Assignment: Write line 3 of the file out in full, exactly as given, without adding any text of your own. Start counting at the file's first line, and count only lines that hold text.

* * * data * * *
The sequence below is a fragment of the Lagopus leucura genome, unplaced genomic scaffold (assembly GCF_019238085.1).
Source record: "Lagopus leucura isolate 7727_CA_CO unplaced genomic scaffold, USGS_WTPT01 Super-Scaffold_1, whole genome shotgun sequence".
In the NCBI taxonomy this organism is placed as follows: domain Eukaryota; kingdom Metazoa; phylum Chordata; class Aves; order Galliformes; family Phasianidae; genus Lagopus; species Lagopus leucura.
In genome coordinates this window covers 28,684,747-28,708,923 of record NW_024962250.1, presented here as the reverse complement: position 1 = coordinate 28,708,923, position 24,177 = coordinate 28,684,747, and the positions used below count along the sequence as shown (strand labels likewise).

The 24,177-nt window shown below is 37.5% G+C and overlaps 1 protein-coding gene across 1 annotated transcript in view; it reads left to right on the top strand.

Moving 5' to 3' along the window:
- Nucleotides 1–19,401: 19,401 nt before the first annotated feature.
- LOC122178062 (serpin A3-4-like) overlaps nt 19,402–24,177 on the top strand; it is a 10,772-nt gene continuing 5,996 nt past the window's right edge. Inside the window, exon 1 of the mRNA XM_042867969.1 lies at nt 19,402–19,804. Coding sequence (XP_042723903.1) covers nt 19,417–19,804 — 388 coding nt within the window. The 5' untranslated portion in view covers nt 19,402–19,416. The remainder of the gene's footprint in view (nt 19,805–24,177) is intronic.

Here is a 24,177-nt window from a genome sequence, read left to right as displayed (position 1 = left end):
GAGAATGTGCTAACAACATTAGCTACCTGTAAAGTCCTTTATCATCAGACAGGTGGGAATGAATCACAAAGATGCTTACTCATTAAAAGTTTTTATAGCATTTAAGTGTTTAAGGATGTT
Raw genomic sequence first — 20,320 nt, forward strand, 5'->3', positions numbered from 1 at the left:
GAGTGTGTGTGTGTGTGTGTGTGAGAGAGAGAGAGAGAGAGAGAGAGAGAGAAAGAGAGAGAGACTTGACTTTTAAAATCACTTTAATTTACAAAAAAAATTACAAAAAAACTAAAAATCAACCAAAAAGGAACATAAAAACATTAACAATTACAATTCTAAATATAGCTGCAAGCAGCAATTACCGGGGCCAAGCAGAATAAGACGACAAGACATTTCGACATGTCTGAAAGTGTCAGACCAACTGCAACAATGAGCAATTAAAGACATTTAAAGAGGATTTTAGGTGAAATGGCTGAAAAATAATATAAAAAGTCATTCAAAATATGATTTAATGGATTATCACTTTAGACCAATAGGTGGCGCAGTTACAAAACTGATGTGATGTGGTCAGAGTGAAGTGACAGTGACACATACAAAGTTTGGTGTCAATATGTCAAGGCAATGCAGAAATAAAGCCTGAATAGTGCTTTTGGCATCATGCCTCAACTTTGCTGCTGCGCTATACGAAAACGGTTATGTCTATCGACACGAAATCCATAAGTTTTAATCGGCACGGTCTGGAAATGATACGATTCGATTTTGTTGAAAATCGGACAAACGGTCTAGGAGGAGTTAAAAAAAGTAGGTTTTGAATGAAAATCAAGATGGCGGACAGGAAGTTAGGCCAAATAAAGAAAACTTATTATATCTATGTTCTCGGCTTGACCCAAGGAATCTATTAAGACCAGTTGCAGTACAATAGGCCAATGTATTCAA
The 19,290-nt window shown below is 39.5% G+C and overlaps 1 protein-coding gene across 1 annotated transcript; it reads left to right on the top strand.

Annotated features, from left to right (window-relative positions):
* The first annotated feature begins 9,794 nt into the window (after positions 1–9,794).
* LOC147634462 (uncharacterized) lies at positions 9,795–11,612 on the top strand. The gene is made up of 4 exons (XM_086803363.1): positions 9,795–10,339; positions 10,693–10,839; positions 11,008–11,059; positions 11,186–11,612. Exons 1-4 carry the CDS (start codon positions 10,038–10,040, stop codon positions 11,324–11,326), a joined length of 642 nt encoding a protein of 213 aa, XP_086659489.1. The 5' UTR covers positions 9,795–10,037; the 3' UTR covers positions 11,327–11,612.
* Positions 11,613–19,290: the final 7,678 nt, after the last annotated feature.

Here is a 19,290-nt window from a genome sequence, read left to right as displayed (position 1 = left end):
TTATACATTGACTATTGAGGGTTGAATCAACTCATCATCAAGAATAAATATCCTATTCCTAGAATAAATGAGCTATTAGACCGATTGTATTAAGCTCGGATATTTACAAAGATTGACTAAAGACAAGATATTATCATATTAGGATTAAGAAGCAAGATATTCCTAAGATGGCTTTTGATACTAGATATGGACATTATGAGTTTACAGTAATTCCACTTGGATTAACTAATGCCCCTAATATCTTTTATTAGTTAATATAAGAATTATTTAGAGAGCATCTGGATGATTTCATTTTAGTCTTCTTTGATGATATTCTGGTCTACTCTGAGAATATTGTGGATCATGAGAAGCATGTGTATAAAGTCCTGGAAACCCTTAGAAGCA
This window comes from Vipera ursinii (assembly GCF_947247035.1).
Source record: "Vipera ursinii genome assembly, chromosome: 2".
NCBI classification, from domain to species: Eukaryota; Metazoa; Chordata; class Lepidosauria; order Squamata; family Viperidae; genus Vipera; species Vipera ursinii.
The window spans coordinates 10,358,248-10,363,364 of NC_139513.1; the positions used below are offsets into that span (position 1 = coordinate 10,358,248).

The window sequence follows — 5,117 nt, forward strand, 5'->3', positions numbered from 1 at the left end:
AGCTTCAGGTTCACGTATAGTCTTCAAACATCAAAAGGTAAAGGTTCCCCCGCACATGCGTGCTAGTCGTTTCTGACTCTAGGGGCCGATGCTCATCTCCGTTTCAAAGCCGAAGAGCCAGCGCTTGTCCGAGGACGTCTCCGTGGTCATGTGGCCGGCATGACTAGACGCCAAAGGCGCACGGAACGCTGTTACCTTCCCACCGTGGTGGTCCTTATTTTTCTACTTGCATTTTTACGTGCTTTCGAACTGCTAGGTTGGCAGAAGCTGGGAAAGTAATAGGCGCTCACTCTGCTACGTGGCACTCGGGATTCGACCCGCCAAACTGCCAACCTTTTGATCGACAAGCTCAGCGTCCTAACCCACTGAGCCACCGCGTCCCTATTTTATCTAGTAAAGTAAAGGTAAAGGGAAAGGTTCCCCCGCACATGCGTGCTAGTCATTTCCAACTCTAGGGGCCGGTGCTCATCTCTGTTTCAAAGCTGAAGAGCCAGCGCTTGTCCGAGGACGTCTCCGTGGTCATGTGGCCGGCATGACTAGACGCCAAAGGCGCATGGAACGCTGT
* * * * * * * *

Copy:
In the NCBI taxonomy this organism is placed as follows: domain Eukaryota; kingdom Metazoa; phylum Chordata; class Aves; order Galliformes; family Phasianidae; genus Lagopus; species Lagopus leucura.